Real Life Example←⤒🔗
In fact, this dependence had been concretely driving home to the fishermen amongst the disciples by events they'd experienced a number of weeks before they requested Jesus to teach them to pray (Luke 11). Some of the disciples had been fishing all night and caught nothing – how frustrating for tradesmen. But Jesus told them to cast the nets anyway.., and see: "they caught a great number of fish," so many that "their net was breaking" (Luke 5:6). Talk about dependent! So those tough fishermen standing before Jesus as He spoke about prayer should get on their knees and ask God for tomorrow's breakfast. Though so strong and so able, they should not think in terms of being self-sufficient; though so strong and able they ought to know themselves to be but people, dependent, humble.
But a Man←⤒🔗
That is the attitude, my dear reader, that makes prayer possible. Without a sense of dependence on the Lord, you cannot pour out your heart before God and implore Him for His blessings in your circumstances. In order to pray, you need to acknowledge not that you're a man, a somebody; to pray you need to acknowledge that you are but a man, a creature dependent on your Creator and Redeemer.
Here, then, the whole notion of our creatureness needs to be clearly in our focus and so does the whole notion of our sinfulness. The measure of being a man is not that one is independent; that's arrogance, pride. The measure of being a man is that one acknowledges his place under the Creator, acknowledges also that this Creator – though rejected by us in Paradise – has again become our Father through Jesus Christ, and it is He and He alone who supplies for all our daily needs. Dependence! In the words of the Catechism:
Grant "that we may acknowledge that Thou art the only fountain of all good, and that our care and labour, and also Thy gifts, cannot do us any good without Thy blessing. Grant, therefore, that we may withdraw our trust from all creatures (ourselves included!), and place it only in Thee" (Lord's Day 50).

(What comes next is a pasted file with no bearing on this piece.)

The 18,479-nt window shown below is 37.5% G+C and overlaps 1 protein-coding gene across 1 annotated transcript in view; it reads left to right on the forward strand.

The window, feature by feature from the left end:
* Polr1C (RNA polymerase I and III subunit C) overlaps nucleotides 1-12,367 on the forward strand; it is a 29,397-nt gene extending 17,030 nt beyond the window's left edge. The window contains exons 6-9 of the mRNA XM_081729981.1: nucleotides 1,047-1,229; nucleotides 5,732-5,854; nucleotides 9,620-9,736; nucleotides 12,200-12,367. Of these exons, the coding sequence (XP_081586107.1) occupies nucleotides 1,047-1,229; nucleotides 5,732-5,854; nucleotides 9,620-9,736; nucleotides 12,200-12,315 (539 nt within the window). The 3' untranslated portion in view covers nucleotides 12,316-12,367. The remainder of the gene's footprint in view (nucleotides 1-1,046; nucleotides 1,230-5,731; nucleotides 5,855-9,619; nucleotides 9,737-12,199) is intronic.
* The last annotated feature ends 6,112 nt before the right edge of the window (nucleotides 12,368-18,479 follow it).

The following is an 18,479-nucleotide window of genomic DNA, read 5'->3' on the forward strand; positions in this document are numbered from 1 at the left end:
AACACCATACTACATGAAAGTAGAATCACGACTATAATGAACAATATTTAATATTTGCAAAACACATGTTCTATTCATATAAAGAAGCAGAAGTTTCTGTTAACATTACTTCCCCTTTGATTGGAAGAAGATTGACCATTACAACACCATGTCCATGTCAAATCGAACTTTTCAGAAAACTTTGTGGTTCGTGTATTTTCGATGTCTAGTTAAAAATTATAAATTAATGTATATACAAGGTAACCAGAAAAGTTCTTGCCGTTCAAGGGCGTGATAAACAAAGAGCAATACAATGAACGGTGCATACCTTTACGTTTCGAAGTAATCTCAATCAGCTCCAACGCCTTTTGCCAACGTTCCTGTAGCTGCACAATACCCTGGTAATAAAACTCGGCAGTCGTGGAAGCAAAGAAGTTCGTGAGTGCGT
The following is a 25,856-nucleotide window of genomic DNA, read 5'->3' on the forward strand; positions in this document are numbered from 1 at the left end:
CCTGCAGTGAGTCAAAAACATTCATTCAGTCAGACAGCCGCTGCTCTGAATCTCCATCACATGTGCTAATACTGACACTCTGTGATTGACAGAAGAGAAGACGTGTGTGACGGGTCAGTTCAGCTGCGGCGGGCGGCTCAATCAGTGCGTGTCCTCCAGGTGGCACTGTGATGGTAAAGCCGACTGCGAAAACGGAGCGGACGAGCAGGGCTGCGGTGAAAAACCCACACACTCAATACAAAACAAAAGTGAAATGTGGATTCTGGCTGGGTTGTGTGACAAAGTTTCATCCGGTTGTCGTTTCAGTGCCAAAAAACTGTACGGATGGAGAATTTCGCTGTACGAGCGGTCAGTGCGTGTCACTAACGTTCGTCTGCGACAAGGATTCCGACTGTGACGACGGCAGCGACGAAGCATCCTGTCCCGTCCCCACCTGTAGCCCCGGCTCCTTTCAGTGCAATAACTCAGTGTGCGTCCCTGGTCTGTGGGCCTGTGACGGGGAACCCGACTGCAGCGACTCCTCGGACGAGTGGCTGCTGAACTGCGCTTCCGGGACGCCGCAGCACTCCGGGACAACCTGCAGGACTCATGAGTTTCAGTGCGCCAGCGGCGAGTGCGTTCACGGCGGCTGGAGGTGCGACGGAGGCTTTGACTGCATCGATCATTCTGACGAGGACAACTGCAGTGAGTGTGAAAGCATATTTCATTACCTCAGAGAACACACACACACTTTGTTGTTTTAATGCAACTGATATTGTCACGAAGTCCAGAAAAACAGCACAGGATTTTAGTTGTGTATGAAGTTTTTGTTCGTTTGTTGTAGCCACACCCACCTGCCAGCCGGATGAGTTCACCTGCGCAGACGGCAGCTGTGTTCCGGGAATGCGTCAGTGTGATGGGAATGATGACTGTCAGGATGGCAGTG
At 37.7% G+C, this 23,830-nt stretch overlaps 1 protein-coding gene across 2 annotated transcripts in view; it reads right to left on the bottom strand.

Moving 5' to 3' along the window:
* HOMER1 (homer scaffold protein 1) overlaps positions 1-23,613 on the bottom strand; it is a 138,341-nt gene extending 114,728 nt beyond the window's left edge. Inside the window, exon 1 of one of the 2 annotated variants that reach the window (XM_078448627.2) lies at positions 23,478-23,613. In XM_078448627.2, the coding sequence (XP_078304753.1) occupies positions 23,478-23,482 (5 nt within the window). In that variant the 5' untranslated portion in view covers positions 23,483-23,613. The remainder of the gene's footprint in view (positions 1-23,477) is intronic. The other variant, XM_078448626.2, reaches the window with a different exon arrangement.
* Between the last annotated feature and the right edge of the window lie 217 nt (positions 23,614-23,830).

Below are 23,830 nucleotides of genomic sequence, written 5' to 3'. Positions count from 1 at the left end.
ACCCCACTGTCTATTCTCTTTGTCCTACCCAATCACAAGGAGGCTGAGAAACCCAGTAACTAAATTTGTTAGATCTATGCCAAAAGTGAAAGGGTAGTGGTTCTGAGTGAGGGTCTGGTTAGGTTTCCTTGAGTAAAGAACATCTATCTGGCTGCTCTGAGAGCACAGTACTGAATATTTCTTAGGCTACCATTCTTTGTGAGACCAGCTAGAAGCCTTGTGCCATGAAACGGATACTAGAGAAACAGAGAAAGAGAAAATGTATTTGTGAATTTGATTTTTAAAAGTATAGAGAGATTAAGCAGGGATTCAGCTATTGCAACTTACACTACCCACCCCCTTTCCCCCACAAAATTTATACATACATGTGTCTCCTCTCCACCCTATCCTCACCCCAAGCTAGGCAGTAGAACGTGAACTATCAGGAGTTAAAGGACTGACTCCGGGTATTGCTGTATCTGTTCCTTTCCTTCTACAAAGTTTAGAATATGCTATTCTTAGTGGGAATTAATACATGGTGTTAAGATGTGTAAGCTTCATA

Those big and strong tradesmen standing before Jesus are to pray for daily bread. We understand that this instruction pertained not just to the crust one may have for lunch.
Implicit in Jesus' instruction to the disciples to pray for daily bread is also instruction to pray for the cheese you put on the bread, and the drink you consume with the bread; yes, it's instruction to pray for food in general, to pray for drink and clothes and shelter and sleep and daily work and strength to do the work, etc. Here is instruction to ask God for "all our bodily needs.”
Should the twelve, however, ask God for any item that struck their fancy? Should they ask for steak for their daily tea?
Should the fishermen in their midst ask for a new boat because, well, the neighbour has one too?
To answer the question, we need to appreciate the structure of the Lord's Prayer. We tend to see the six petitions of the Lord's Prayer as made up of two parts.
The first three each speak of 'your' – Hallowed be Your name, Your kingdom come, Your will be done.
and the last three each speak of 'us' – Give us day by day our daily bread, Forgive us our debts, Lead us not into temptation.
This observation prompts us to conclude – mistakenly! – that God is central to the first three petitions, while in last three we get to pray for ourselves.
It is certainly, true that with the first three petitions we pray with God central to our minds and prayers. But it is not true that with the second set of three petitions we now get a chance to focus on our needs and wants without regard anymore to God. Once we get to the second set of three petitions, we are not to consider our God-centredness finished (as in: 'we've asked enough for God; now it's our turn'); with the second set of three petitions God remains the centre, the focus of our praying. The theme of that first petition – "Hallowed be Your name" – sets the tone for all prayer, including when we pray the fourth petition, when we ask for daily bread. Even a prayer for daily bread is to be God-centred.
To appreciate how this petition is meant to be God-centred, we need to understand the connections between the six petitions of the Lord's Prayer. The first petition sets the tone for all prayer: "hallowed be Your name" – God-centred. The second petition set the context in which we pray: "Your kingdom come" – life is war. In that context of war, now, we glorify God's name by doing the will of God, obeying His laws. Hence the third petition: "Your will be done." These three belong together.
But; how can one do the will of God? We all understand: we are not able to do the will of God if the God upon whom we are dependent does not supply us with daily needs. No soldier in battle can carry out the commands of his general successfully if that soldier's stomach remains empty and his store of ammunition depleted. To carry out his general's wishes, that soldier needs his 'daily bread'.